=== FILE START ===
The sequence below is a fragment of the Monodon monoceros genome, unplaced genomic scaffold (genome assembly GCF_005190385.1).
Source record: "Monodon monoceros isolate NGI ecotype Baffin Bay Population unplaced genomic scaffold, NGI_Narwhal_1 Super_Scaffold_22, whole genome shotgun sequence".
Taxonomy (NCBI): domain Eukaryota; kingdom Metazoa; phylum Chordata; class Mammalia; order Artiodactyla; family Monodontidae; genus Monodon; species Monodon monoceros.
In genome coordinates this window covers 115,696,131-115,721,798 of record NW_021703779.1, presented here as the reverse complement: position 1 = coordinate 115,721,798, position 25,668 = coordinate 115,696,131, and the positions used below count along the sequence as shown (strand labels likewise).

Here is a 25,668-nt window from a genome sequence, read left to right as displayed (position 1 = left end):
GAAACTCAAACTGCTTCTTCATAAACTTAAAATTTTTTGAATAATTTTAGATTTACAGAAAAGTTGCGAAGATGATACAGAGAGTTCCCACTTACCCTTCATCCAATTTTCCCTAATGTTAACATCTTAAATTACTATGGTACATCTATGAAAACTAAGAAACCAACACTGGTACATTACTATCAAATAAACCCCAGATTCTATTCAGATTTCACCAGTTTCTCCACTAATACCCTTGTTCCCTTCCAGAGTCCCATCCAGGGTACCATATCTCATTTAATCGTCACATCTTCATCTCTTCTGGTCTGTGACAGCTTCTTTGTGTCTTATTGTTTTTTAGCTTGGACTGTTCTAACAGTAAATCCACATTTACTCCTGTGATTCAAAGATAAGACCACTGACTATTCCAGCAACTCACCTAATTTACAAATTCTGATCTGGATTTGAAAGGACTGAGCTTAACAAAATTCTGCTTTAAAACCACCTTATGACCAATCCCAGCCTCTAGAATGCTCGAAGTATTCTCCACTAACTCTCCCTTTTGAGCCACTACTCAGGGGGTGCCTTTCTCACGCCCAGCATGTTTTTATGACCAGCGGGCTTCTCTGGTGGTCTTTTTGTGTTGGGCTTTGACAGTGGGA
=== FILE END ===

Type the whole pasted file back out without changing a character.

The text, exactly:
The sequence below is a fragment of the Monodon monoceros genome, unplaced genomic scaffold (genome assembly GCF_005190385.1).
Source record: "Monodon monoceros isolate NGI ecotype Baffin Bay Population unplaced genomic scaffold, NGI_Narwhal_1 Super_Scaffold_22, whole genome shotgun sequence".
Taxonomy (NCBI): domain Eukaryota; kingdom Metazoa; phylum Chordata; class Mammalia; order Artiodactyla; family Monodontidae; genus Monodon; species Monodon monoceros.
In genome coordinates this window covers 115,696,131-115,721,798 of record NW_021703779.1, presented here as the reverse complement: position 1 = coordinate 115,721,798, position 25,668 = coordinate 115,696,131, and the positions used below count along the sequence as shown (strand labels likewise).

Here is a 25,668-nt window from a genome sequence, read left to right as displayed (position 1 = left end):
GAAACTCAAACTGCTTCTTCATAAACTTAAAATTTTTTGAATAATTTTAGATTTACAGAAAAGTTGCGAAGATGATACAGAGAGTTCCCACTTACCCTTCATCCAATTTTCCCTAATGTTAACATCTTAAATTACTATGGTACATCTATGAAAACTAAGAAACCAACACTGGTACATTACTATCAAATAAACCCCAGATTCTATTCAGATTTCACCAGTTTCTCCACTAATACCCTTGTTCCCTTCCAGAGTCCCATCCAGGGTACCATATCTCATTTAATCGTCACATCTTCATCTCTTCTGGTCTGTGACAGCTTCTTTGTGTCTTATTGTTTTTTAGCTTGGACTGTTCTAACAGTAAATCCACATTTACTCCTGTGATTCAAAGATAAGACCACTGACTATTCCAGCAACTCACCTAATTTACAAATTCTGATCTGGATTTGAAAGGACTGAGCTTAACAAAATTCTGCTTTAAAACCACCTTATGACCAATCCCAGCCTCTAGAATGCTCGAAGTATTCTCCACTAACTCTCCCTTTTGAGCCACTACTCAGGGGGTGCCTTTCTCACGCCCAGCATGTTTTTATGACCAGCGGGCTTCTCTGGTGGTCTTTTTGTGTTGGGCTTTGACAGTGGGA